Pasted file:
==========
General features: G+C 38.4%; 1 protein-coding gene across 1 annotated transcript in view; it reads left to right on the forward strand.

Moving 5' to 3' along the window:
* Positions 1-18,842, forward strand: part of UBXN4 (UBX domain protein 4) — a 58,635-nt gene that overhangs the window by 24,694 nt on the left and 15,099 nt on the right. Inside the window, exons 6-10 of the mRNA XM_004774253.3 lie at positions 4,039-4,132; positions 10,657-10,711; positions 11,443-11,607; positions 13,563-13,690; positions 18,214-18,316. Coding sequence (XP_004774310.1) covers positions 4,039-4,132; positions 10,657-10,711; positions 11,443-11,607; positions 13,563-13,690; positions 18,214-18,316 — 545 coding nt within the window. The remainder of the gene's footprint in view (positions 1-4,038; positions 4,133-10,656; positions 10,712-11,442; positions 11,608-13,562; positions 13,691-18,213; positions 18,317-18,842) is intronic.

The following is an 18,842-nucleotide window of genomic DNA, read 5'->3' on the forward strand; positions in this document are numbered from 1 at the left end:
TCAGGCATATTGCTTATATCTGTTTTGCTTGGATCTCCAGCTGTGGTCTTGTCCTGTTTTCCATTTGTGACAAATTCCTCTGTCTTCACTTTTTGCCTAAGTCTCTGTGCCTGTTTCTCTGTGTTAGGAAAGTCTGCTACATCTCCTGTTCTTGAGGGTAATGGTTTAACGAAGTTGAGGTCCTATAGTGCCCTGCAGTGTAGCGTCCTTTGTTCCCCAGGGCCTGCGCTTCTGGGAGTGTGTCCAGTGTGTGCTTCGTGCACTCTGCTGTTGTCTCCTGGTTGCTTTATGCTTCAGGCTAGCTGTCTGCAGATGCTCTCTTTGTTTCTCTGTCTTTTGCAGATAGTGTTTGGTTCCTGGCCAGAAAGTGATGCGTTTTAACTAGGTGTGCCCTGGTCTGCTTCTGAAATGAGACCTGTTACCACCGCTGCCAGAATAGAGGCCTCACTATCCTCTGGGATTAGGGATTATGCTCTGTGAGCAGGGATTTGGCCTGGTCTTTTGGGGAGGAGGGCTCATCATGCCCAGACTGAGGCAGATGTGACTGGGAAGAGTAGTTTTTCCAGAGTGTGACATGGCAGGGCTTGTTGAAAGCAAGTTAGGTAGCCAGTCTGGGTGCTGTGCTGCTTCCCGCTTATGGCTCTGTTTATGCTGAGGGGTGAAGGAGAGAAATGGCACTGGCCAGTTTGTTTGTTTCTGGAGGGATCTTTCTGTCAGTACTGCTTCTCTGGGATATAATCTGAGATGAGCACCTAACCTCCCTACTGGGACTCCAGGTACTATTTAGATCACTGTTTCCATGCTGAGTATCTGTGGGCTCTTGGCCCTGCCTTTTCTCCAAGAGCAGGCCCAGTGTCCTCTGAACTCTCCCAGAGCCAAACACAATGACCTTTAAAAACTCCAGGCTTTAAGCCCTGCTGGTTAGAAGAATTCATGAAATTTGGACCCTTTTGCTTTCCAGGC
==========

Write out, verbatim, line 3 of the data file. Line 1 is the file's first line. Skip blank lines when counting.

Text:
* Positions 1-18,842, forward strand: part of UBXN4 (UBX domain protein 4) — a 58,635-nt gene that overhangs the window by 24,694 nt on the left and 15,099 nt on the right. Inside the window, exons 6-10 of the mRNA XM_004774253.3 lie at positions 4,039-4,132; positions 10,657-10,711; positions 11,443-11,607; positions 13,563-13,690; positions 18,214-18,316. Coding sequence (XP_004774310.1) covers positions 4,039-4,132; positions 10,657-10,711; positions 11,443-11,607; positions 13,563-13,690; positions 18,214-18,316 — 545 coding nt within the window. The remainder of the gene's footprint in view (positions 1-4,038; positions 4,133-10,656; positions 10,712-11,442; positions 11,608-13,562; positions 13,691-18,213; positions 18,317-18,842) is intronic.